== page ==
If you feel like you can determine all the information you would gather from a well-baby check up on your own, then really, you’re right, there is no point in going. I took my son because I had no medical knowledge when he was a baby (I went to nursing school when he was two, didn’t finish, but now I have more basic knowledge) and because he was a preemie. His 18 months well-baby checkup was a nightmare. His regular (and awesome) doctor moved away and I had a PA for the exam. She basically scolded me the whole time because I didn’t start potty training yet and because he wasn’t talking yet (he didn’t start talking until he was about two and a half). I do vaccinate, so I did need to go for that purpose, but I switched doctors right after that because I was so upset. Seriously, potty training at 18 months? Fine for some people, but he wasn’t ready and I wasn’t going to push it.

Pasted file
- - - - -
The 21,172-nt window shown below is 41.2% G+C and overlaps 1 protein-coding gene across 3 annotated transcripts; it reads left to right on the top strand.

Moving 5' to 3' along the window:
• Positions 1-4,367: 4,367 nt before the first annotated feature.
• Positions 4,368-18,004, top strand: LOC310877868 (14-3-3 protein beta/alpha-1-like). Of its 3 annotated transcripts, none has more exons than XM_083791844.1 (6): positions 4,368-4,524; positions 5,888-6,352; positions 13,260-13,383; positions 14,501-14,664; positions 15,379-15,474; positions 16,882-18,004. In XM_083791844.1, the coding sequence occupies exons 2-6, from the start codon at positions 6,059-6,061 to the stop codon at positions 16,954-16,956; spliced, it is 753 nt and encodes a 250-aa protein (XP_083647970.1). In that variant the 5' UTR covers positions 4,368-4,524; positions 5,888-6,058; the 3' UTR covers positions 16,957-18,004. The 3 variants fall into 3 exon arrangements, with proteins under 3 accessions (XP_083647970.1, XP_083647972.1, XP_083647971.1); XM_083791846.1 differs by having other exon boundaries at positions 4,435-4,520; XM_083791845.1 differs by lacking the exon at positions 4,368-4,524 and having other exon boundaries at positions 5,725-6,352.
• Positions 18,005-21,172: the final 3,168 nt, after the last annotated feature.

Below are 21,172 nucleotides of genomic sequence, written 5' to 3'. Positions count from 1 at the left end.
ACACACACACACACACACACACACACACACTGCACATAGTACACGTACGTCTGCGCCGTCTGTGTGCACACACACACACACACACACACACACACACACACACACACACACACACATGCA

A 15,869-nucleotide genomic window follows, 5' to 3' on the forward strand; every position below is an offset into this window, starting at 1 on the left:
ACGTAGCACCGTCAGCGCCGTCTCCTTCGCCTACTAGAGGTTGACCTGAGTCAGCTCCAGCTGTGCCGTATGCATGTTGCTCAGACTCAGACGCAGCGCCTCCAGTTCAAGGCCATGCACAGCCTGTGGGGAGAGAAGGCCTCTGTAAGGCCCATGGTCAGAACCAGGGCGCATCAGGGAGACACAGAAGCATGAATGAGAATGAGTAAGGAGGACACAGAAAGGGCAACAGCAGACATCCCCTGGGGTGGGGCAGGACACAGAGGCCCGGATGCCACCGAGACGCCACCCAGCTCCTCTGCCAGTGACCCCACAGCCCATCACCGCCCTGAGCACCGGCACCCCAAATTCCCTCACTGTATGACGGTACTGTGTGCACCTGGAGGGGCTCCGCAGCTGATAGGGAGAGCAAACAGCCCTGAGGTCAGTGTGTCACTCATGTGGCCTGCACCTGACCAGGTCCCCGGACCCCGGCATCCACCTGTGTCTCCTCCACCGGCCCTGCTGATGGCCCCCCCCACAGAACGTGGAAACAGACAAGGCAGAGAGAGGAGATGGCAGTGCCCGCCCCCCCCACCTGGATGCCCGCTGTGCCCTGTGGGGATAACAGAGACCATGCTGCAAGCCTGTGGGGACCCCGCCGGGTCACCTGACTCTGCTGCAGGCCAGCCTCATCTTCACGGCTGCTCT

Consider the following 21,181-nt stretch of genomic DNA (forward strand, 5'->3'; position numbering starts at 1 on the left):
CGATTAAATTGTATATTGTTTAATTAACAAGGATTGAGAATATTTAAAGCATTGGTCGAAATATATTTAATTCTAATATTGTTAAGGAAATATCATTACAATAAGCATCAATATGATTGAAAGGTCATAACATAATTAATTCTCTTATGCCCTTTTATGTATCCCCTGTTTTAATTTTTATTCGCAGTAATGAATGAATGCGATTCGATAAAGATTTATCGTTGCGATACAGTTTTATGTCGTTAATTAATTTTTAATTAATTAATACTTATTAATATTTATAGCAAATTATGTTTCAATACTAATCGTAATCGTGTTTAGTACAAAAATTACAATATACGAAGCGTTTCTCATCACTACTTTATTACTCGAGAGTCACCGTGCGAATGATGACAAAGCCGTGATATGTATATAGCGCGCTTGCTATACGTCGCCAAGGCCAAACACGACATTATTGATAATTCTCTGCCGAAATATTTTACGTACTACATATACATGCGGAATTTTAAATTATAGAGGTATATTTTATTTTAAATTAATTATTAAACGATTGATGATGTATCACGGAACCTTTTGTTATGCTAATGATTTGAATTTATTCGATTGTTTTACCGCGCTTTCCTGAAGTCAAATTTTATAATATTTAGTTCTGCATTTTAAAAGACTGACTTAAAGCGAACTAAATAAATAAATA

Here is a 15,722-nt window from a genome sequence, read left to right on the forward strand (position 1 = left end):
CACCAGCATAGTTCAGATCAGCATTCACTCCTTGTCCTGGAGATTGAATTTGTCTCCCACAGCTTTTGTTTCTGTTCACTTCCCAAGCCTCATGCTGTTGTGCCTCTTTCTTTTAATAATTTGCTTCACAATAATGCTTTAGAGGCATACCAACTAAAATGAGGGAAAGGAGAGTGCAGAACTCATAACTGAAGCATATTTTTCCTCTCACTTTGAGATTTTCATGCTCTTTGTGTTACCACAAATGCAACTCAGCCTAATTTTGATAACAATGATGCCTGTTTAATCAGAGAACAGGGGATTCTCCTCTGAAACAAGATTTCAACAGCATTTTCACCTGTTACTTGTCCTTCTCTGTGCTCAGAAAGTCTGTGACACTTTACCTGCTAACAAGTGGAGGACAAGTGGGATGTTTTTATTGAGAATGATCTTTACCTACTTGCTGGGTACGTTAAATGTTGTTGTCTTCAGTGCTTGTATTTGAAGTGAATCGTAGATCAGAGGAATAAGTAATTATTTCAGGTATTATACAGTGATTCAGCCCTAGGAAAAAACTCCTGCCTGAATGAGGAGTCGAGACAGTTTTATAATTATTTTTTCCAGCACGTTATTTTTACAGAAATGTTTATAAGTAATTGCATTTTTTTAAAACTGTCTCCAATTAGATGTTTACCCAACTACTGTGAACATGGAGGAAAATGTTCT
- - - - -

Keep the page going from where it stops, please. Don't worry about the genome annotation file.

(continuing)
Now that I have some basic nursing experience, I usually only take him for his yearly checkup, because it’s required for school. When he gets sick, people say “oh, you should take him to the doctor,” but I know the difference between a minor cold and a major illness. In fact, his daycare made me take him for a cough that I insisted was just allergies. Guess what? It was just allergies. If he’s truly sick, I’ll take him. But the doctor can’t treat the common cold, and I don’t see the point of subjecting him to an hour in the waiting room just to appease someone else’s idea of how I should parent.

    Bottom line- you know your child better than anyone, and you make the decisions regarding what is right based on your own instincts and education. Sorry for the super long comment, I’m a rambler!

    Reply

    • princesspipersmama
      Jan 29, 2011 @ 01:48:06